Thanksgiving is now behind us, and we hope you made it through the holiday drug and alcohol-free. At Celebrate Hope, we understand how challenging it is to navigate holidays in recovery. Every holiday celebrated clean and sober is a remarkable accomplishment worth acknowledging.
We wanted to take a moment to follow up on a previous story covered recently on our blog regarding Purdue Pharma—the maker of OxyContin. As we shared in an article last month, Purdue agreed to plead guilty to criminal charges regarding its role in the American opioid addiction epidemic. As part of the settlement with the Justice Department, the pharmaceutical giant also agreed to face penalties of about $8.3 billion.
Purdue pleaded guilty to the criminal charges two days before Thanksgiving, The New York Times reports. During the November 24th hearing, Purdue admitted to misleading the federal government about OxyContin sales.
Purdue’s chairman, Steve Miller, conceded that the company was marketing the potent narcotic to over 100 physicians suspected of illegally prescribing the drug. What’s more, Purdue pleaded guilty to paying doctors illegal kickbacks for prescribing OxyContin. Thus concludes the federal government’s case against the pharmaceutical company.
“The abuse and diversion of prescription opioids has contributed to a national tragedy of addiction and deaths,” said Jeffrey A. Rosen, the deputy attorney general. “Today’s convictions underscore the department’s commitment to its multipronged strategy for defeating the opioid crisis.”
We want to remind our readers that there are thousands of pending lawsuits against Purdue. Purdue’s guilty plea does not shield the company from the suits brought by state and local governments. Moreover, Purdue is just one company that contributed to the opioid epidemic; many companies had a hand in the more than 450,000 American deaths since 1999.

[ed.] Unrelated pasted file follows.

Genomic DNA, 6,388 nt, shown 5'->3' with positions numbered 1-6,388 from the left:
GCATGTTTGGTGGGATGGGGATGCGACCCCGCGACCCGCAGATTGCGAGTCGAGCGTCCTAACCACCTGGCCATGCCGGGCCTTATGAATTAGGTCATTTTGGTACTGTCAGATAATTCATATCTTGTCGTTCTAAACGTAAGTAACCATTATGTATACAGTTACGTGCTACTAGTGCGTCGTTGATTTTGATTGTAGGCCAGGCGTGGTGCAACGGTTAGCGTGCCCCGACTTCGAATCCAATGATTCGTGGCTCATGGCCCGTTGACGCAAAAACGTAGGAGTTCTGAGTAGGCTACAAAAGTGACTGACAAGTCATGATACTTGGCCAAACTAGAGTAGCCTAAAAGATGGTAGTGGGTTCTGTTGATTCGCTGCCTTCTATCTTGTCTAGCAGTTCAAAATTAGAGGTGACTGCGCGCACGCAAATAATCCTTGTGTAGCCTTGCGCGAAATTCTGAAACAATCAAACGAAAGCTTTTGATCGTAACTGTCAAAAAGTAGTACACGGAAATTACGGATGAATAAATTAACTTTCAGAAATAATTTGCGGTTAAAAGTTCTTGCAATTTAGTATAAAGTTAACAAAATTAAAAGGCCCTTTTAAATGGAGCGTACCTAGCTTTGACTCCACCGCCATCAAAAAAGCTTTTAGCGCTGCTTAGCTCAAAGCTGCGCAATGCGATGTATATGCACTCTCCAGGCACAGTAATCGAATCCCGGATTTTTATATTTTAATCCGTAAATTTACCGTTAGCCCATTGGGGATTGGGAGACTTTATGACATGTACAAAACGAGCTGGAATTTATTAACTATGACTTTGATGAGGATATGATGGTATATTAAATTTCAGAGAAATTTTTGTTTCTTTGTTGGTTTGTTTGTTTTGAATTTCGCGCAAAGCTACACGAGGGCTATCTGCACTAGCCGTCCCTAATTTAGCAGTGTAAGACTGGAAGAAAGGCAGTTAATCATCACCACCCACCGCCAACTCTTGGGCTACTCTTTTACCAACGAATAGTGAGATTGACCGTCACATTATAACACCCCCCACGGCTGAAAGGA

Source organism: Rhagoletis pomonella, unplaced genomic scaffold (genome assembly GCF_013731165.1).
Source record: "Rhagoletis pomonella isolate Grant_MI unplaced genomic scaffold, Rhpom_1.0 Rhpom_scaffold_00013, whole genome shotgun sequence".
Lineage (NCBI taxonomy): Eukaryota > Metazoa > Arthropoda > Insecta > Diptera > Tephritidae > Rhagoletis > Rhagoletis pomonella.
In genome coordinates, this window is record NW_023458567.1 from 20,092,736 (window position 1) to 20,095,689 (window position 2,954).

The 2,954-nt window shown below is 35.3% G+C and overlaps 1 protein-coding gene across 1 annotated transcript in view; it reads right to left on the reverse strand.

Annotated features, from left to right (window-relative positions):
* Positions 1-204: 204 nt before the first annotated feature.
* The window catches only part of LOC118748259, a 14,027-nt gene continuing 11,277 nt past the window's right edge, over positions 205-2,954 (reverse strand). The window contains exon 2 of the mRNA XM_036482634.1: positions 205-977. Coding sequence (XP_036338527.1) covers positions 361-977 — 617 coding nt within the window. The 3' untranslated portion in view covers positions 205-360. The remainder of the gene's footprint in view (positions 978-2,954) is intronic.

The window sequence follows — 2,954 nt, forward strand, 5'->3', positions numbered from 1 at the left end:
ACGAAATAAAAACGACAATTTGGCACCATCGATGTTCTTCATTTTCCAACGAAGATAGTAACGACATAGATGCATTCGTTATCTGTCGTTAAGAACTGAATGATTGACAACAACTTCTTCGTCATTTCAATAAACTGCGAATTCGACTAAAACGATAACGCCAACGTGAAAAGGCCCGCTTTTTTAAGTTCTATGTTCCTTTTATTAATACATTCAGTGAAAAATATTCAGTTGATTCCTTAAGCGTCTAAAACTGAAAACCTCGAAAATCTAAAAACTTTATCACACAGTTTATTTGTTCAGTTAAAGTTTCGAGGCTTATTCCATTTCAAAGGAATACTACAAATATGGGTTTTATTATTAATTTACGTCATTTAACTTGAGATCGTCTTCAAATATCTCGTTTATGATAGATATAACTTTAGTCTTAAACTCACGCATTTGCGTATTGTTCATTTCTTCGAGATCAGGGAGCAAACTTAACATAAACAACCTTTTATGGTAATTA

Many Players Involved in the Opioid Addiction Epidemic
Just as Purdue turned a blind eye to the devastation caused by OxyContin, so too did other narcotic makers and the companies that distribute such drugs. Pharmacies and the companies that distribute to them are also facing thousands of lawsuits.
Johnson & Johnson and three drug distributors are hashing out a $26 billion deal with state and local governments for their hand in the opioid addiction epidemic, according to The New York Times. The distributors involved in the negotiations are McKesson, Cardinal Health, AmerisourceBergen. If an agreement is reached, it will shield the four companies from future lawsuits by these governments.
Prescription opioids had a hand in more than 232,000 American deaths from 1999 to 2018, according to the Centers for Disease Control and Prevention. More than three-quarters of the nation’s opioids shipped to pharmacies came from the three distributors listed above, the article reports. If approved by the governments involved in the lawsuits, most of the $26 billion would go towards treatment and prevention in areas severely impacted by opioids.
“The deal gets money to all of the communities in the United States that are suffering from insult upon injury, first from the opioid epidemic and now with COVID as well,” said Paul J. Hanly Jr., an attorney who represents numerous small governments. “We believe it’s in the best interest of these communities to begin receiving a payment stream. We looked at the finances of these companies and believe the numbers are now appropriate.”
California Faith-Based Addiction Treatment
If you or a loved one struggles with opioid use disorder, please contact Celebrate Hope to learn more about our faith-based addiction treatment program. Our team helps men and women break the cycle of addiction and begin anew. We rely on the teachings of Jesus Christ, along with evidence-based therapies to get individuals on the path of recovery.